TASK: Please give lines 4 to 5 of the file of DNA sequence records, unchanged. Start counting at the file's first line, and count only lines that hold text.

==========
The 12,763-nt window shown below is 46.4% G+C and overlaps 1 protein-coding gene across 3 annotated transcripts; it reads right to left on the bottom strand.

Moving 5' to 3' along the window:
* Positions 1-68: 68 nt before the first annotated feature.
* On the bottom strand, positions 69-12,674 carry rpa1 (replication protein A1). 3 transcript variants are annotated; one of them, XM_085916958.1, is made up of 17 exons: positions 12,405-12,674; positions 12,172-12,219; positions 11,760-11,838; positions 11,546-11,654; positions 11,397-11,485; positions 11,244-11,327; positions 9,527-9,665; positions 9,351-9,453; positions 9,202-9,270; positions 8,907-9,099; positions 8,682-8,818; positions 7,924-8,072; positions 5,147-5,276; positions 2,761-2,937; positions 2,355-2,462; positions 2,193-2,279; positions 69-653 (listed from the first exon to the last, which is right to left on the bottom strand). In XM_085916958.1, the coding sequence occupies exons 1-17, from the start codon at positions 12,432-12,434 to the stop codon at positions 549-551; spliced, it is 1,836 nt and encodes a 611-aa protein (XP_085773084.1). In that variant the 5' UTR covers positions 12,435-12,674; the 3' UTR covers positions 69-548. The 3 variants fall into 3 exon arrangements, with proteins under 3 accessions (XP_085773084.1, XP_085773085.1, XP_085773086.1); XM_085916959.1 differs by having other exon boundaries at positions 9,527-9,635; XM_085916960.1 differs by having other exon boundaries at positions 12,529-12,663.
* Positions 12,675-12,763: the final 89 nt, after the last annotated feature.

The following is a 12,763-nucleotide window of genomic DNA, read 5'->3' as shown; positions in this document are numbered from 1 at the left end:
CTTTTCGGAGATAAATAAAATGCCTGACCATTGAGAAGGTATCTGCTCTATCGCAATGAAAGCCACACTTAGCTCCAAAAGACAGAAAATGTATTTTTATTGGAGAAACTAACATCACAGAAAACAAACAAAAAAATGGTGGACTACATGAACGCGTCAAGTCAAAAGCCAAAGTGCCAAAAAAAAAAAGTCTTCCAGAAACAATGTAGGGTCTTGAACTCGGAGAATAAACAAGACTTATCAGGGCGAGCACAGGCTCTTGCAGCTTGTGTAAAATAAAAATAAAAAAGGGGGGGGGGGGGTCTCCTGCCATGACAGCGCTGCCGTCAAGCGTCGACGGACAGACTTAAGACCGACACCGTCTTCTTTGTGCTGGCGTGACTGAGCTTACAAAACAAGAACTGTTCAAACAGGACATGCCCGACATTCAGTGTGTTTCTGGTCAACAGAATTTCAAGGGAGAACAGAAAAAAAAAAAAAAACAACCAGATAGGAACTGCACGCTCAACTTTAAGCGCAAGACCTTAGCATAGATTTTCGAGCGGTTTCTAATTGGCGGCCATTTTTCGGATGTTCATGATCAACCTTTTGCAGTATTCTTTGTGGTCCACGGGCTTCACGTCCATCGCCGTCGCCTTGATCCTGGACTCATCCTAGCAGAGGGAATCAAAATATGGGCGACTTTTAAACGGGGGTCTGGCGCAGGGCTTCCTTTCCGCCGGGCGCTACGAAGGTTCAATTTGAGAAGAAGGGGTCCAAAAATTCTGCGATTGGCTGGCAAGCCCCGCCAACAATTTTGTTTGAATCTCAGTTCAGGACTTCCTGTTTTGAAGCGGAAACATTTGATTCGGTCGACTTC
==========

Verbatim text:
* On the bottom strand, positions 69-12,674 carry rpa1 (replication protein A1). 3 transcript variants are annotated; one of them, XM_085916958.1, is made up of 17 exons: positions 12,405-12,674; positions 12,172-12,219; positions 11,760-11,838; positions 11,546-11,654; positions 11,397-11,485; positions 11,244-11,327; positions 9,527-9,665; positions 9,351-9,453; positions 9,202-9,270; positions 8,907-9,099; positions 8,682-8,818; positions 7,924-8,072; positions 5,147-5,276; positions 2,761-2,937; positions 2,355-2,462; positions 2,193-2,279; positions 69-653 (listed from the first exon to the last, which is right to left on the bottom strand). In XM_085916958.1, the coding sequence occupies exons 1-17, from the start codon at positions 12,432-12,434 to the stop codon at positions 549-551; spliced, it is 1,836 nt and encodes a 611-aa protein (XP_085773084.1). In that variant the 5' UTR covers positions 12,435-12,674; the 3' UTR covers positions 69-548. The 3 variants fall into 3 exon arrangements, with proteins under 3 accessions (XP_085773084.1, XP_085773085.1, XP_085773086.1); XM_085916959.1 differs by having other exon boundaries at positions 9,527-9,635; XM_085916960.1 differs by having other exon boundaries at positions 12,529-12,663.
* Positions 12,675-12,763: the final 89 nt, after the last annotated feature.